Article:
A train pulled into the station and after waiting for the previous passengers to disembark, Kate stepped aboard. The only seat available faced out towards the platform and she slumped down on it, gazing blankly out of the open train door. More than ever she wanted to go home. She would start over and do her best to forget about Sam.
As a sudden flash of blue caught her eye, Kate realised that forgetting wasn't going to be easy at first. Not when he was currently racing down the station's steps towards her.
"What the-" Kate started, rising to her feet. "Sam?"
He heard her shout and saw her on the train. Closely pursued by a uniformed member of the station's staff, Sam jumped over the last few stairs and sprinted onto the platform. Kate ran to the middle of the car as the doors began to close, looking around helplessly for the train's conductor or an emergency alarm or anything that might stop the train. Sam saw what was happening and with a huge leap, slid through the ever-narrowing gap shortly before it disappeared completely. The train moved off, leaving the staff member behind.
At first Kate couldn't do anything but stare dumbly at him as he tried to catch his breath. He was slightly bent over, his hands resting on his thighs for support. In his right hand, he was holding her forgotten training shoe by its laces. The murmur of conversation which had started in the carriage as Sam boarded in such spectacular fashion had now died away, but Kate was aware that their fellow passengers were still watching keenly from behind their newspapers.
"What are you doing here, Sam?" she asked eventually. It seemed a good enough place to start.
He straightened up. "You forgot your shoe," he replied, still wheezing slightly. He held it out to her and she took it, perplexed. He saw her confusion and gave an appealing shrug. "I know that you don't own much sensible footwear, so I didn't want you to leave without it."
Kate didn't know what to say. He had to start being adorable just when she wanted to get over him, didn't he? It wasn't the least bit helpful!
"Sam," she began, then stopped when she realised she didn't have the foggiest idea of how to continue. It was impossible. "What do you want from me?"
He took a step towards her. "I need to talk to you."
"About us." He shrugged again. "I was surprised tonight; I didn't expect you to show up. I wasn't ready and I didn't have the right words. But I have them now, if you want to hear them."
"I'm listening." Folding her arms across her chest as if she could shield herself from the pain she fully expected to follow, Kate waited.
"I was wrong. It doesn't matter if you lied about being with Owen, not if everything else was true."
She felt his words as a physical lurch in her chest. That was an admission she hadn't expected. "It was."
He nodded. "I know. I always knew it, deep down. I just didn't want to admit it. I was angry at you and it was easier if I believed what happened between us didn't mean anything to you."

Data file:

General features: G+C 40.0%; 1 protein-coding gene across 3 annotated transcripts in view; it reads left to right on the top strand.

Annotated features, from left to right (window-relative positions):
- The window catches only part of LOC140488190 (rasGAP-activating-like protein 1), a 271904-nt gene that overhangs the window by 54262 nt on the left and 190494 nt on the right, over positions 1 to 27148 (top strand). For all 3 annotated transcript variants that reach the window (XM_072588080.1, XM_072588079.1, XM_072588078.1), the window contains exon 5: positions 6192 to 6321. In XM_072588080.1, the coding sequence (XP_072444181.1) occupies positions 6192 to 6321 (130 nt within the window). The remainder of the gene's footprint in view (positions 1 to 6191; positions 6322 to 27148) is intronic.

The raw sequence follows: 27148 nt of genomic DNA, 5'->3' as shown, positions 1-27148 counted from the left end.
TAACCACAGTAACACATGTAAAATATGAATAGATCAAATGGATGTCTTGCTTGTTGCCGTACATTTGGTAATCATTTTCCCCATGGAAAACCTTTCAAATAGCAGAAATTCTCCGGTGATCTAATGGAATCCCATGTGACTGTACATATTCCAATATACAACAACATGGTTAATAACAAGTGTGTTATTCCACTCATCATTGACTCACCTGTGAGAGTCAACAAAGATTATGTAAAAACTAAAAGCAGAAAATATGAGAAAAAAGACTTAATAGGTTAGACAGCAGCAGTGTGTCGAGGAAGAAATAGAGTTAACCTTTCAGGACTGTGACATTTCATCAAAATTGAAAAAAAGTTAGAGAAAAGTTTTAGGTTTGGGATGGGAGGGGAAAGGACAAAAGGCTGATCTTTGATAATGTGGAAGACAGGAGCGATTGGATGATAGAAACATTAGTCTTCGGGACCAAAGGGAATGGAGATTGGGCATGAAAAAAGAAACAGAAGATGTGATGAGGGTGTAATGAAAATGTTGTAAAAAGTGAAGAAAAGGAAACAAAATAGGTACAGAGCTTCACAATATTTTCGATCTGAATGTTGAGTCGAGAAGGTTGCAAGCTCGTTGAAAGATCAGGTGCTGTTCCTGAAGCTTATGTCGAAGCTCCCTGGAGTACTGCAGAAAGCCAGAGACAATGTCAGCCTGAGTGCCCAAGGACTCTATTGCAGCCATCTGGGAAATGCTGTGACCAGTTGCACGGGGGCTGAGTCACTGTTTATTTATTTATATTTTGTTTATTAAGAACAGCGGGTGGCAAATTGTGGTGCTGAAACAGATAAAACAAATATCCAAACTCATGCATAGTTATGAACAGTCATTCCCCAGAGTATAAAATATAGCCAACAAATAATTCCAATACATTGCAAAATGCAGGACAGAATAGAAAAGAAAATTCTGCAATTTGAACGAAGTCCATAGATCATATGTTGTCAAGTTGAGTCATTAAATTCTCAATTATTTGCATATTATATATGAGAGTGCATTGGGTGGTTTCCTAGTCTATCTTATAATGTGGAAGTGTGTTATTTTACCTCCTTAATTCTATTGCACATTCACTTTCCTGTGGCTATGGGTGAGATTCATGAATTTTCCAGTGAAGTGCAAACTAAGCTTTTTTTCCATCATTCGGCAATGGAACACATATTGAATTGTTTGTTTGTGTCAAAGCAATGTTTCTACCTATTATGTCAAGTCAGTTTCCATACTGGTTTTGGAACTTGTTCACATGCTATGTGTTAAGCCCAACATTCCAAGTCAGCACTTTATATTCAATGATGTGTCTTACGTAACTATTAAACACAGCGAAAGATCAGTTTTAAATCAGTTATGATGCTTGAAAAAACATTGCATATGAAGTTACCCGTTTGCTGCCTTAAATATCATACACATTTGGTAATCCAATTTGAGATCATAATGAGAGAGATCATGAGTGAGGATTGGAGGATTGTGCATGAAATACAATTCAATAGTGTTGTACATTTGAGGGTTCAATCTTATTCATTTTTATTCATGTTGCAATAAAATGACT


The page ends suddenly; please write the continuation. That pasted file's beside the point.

"I know. And I'm sorry I hurt you. I'll make it up to you if you'll let me." He regarded her solemnly. "You don't ever have to be someone you're not with me, Kate. You are enough. You always will be."
Her eyes were filling with tears but he wasn't going to get off that easy. Not after what he'd put her through. "You're a complete arse, do you know that?"
He smiled. "No, I'm a complete ass. What self-respecting American would say 'arse'?" Kate rolled her eyes. "And while that might be true, I'm also the ass who thinks he's in love with you."
Okay, maybe she was going to forgive him after all.
Her heart singing, Kate dropped her shoe and opened her arms. Sam met her halfway across the carriage and she wrapped her arms around his neck as he tipped her back onto her heels and into a dip.
Kate smiled up into his eyes as she remembered the last time he'd held her like this, just as he'd intended she should. It was the day her mother had arrived in California and if she recalled correctly, her choice of footwear had been the cause of it then too.
"I really wanted you to kiss me that day," she confided quietly, unclasping one of her hands so that she could smooth his hair back from his face.
"I really wanted to kiss you that day," he replied. "I really want to kiss you now."
"So what are you waiting for?" she teased.
He smirked. "For you to quit babbling."
"Hey! I'm not babb-" Kate's protest was prematurely ended when Sam pressed a finger to her lips.
"I like it when you babble, remember?" he said. "I hope you never stop."
But just in case, she kissed him before she could start again.
And it only took me five and half years to finish this. :-) This story was a real learning experience for me - it's taught me how not to write! I started without a plan or any idea of where the story was going to go beyond the basic ending and that is clearly not an approach that works for me. But while I'm not very happy with the end result, I am pleased I was able to see it through to the end. The lessons I've learned here will be invaluable when I'm writing in the future. They certainly helped when I wrote 'Free Love' in the middle of all this.
Thanks for reading and I hope you enjoyed it, at least a little. And it would be much appreciated if you could spare the time for even a short review. Thank you!